A coincidence of events in Tasmania, with low rainfall causing low dam water storage levels resulting in decreased electricity generation from hydroelectricity and a fault in the Basslink interconnector, has led to wholesale prices surpassing $100 per megawatt hour ($/MWh) for the first time in over five years. The circumstances have also raised questions about the security of supply in the state. Below we take a look at the factors involved and the measures underway in response to the reduced supply.
Tasmania experienced the eighth-driest year on record in 2015, partly due to the strong El Niño, according to the Bureau of Meteorology (BOM). The Tasmanian Energy Minister, Matthew Groom, has confirmed that water storage levels are projected to reach a low of about 14 per cent, assuming long-term average rainfall, towards the end of March or in early April 2016[i]. Dam storage levels are currently at 20 per cent.
Hydroelectricity accounts for 74 per cent of Tasmania’s generation capacity, generating 87 per cent of Tasmania's electricity in 2013-14, according to the Electricity Gas Australia publication statistics[ii]. Based on the BOM’s annual summary the second half of 2013 was very wet, in contrast to 2015, when generation from hydro decreased due to the low rainfall as shown in Figure 1 below.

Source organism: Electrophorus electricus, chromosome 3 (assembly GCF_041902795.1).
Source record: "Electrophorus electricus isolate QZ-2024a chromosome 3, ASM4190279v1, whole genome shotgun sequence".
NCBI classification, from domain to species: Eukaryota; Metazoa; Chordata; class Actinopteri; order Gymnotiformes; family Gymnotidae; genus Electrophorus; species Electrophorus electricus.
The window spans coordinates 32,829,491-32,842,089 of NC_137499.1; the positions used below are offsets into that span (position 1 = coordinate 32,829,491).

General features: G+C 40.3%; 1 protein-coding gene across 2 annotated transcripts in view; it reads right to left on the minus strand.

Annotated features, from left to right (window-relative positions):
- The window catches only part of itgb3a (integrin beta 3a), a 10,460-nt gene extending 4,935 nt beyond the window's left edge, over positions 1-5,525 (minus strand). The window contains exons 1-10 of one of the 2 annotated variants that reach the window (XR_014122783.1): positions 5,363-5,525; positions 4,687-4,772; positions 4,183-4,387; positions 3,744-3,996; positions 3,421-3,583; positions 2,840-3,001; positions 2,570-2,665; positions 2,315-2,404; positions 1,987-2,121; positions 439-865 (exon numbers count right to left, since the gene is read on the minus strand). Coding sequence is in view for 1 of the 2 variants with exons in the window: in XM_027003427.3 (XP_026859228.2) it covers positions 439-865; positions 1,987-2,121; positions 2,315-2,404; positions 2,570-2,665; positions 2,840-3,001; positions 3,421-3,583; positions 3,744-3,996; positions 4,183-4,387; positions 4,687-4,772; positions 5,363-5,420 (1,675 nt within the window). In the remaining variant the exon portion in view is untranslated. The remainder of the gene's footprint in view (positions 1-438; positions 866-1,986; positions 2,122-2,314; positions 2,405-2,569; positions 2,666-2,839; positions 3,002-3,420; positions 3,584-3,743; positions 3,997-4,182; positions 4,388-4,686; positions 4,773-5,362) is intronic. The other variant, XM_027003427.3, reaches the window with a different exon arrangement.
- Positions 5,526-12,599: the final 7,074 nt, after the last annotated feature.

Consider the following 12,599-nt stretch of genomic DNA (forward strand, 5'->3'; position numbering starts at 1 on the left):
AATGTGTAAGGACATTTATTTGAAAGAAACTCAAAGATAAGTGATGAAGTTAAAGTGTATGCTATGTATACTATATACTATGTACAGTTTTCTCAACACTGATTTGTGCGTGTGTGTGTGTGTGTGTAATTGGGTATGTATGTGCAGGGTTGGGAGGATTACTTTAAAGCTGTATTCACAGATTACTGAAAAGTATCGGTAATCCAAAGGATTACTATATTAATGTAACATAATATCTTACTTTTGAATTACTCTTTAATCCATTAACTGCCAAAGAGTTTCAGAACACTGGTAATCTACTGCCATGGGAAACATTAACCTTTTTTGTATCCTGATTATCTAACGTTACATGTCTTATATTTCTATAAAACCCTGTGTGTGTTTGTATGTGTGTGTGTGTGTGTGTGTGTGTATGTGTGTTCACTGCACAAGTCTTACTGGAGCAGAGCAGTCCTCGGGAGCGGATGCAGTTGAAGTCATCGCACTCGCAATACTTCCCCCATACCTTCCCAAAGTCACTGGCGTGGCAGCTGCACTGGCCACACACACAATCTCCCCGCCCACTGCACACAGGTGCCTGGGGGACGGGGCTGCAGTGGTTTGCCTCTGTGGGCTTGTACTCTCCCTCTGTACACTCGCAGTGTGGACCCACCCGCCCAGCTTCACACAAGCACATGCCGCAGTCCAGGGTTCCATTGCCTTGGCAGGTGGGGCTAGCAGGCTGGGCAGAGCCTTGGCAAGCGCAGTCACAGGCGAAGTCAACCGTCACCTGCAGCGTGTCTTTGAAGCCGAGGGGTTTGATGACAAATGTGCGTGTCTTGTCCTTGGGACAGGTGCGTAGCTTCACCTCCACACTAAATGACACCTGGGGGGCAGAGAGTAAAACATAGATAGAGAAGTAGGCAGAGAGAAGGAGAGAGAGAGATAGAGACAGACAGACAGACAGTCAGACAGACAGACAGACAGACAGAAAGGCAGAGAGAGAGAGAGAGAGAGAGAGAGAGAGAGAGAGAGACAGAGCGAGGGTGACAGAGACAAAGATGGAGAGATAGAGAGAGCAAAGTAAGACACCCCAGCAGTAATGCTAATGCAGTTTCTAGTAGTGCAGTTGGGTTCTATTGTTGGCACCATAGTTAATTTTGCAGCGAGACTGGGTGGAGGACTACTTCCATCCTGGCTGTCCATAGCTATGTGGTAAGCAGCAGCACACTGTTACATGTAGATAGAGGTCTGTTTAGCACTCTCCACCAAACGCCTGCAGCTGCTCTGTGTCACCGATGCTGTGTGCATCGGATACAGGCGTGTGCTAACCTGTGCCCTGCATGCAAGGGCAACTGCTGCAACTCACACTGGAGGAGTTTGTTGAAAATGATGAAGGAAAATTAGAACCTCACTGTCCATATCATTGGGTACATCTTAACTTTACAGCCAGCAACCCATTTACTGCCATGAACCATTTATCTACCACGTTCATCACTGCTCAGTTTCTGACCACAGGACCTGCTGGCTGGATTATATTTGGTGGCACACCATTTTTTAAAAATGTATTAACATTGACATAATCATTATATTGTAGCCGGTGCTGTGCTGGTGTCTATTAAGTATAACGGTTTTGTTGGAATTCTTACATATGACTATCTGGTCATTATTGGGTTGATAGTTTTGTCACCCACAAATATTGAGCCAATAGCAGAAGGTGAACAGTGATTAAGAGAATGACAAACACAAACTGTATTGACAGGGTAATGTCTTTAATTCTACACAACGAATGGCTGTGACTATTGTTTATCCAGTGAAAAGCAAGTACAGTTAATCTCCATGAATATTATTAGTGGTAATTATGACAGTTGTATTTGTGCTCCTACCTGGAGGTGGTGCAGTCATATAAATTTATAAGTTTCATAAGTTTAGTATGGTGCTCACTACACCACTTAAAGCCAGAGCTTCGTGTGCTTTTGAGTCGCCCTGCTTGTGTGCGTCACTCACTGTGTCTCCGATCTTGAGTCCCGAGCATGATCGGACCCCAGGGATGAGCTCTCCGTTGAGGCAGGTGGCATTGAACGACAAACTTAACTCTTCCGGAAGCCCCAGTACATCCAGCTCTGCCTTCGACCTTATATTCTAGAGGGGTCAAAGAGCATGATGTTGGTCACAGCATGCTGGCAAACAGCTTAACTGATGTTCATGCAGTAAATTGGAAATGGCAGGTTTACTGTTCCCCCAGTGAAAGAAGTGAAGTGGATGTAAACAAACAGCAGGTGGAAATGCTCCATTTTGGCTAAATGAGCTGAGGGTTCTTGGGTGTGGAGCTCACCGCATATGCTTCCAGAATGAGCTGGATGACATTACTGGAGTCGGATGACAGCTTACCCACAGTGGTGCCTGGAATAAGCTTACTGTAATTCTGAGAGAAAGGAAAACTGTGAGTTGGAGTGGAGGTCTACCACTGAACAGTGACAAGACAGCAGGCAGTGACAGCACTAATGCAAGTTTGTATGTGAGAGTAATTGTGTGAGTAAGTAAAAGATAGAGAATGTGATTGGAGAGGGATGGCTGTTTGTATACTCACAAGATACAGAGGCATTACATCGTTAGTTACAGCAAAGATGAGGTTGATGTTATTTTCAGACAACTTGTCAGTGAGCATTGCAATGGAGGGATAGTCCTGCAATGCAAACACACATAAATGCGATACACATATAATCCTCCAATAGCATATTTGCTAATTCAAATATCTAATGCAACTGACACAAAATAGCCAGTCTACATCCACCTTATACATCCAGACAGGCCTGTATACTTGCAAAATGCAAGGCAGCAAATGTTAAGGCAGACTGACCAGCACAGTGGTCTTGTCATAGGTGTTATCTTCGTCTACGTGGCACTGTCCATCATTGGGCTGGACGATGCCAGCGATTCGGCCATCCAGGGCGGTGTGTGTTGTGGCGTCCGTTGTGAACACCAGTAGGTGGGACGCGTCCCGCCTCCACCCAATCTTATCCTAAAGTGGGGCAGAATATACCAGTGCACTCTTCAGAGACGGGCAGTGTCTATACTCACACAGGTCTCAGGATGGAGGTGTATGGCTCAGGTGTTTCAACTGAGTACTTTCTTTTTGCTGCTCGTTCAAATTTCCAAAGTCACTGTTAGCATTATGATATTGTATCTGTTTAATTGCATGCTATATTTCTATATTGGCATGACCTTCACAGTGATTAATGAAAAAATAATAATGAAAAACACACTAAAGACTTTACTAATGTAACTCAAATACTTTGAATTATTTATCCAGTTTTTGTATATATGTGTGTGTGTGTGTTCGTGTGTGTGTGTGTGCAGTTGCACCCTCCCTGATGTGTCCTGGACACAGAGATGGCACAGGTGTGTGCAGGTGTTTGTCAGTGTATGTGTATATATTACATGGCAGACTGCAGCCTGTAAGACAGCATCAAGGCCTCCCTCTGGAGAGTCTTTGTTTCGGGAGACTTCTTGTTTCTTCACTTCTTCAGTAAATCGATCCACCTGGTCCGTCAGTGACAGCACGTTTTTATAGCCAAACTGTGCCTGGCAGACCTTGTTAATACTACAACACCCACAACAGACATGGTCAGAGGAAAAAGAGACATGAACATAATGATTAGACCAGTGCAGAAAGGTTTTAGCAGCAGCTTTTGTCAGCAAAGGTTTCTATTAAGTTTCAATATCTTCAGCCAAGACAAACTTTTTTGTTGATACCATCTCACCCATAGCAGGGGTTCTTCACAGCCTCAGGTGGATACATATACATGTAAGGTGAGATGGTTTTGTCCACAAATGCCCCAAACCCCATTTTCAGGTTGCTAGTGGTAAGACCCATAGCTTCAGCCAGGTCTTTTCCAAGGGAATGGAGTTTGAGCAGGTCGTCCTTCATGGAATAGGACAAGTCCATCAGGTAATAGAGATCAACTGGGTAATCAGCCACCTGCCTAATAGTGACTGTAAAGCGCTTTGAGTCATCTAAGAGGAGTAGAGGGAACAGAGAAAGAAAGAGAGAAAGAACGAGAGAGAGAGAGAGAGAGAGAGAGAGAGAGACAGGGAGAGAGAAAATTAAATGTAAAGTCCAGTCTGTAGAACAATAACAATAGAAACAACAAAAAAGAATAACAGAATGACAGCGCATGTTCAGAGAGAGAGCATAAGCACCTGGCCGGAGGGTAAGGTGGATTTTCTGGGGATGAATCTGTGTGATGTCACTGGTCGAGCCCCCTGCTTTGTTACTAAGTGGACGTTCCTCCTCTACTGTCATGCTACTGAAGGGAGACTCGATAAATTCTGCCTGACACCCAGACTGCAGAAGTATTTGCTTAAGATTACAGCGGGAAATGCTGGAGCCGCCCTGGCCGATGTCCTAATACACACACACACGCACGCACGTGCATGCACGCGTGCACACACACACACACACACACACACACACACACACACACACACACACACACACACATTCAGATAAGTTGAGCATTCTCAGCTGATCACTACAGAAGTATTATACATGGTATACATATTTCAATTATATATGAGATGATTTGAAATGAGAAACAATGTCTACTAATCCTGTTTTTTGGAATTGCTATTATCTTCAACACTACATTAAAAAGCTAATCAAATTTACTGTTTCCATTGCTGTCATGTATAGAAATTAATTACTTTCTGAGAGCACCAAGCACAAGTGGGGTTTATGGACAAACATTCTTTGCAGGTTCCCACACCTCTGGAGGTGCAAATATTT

The introduction of the Federal Government’s carbon tax and high dam levels contributed to a significant increase in hydro output in 2012 and 2013. The abolition of carbon pricing on 1 July 2014 removed the additional incentive for low emissions generation that the market had seen since 1 July 2012 and has reduced the profitability of future hydro generation. Combined with that, the recent below average rainfalls have resulted in the lowest level of hydro generation since the 2008-09 droughts.
The Basslink interconnector fault in the undersea power cable experienced on 20 December 2015 was detected about 100 kilometres off the Tasmanian coast and at a depth of about 80 metres. At the time of writing the cause of the fault was still being investigated. The importance of the interconnector is underlined by the fact that during late 2015, Tasmania had been importing about 40 per cent of the state's electricity needs from Victoria because of the low water storage levels in the state[iv].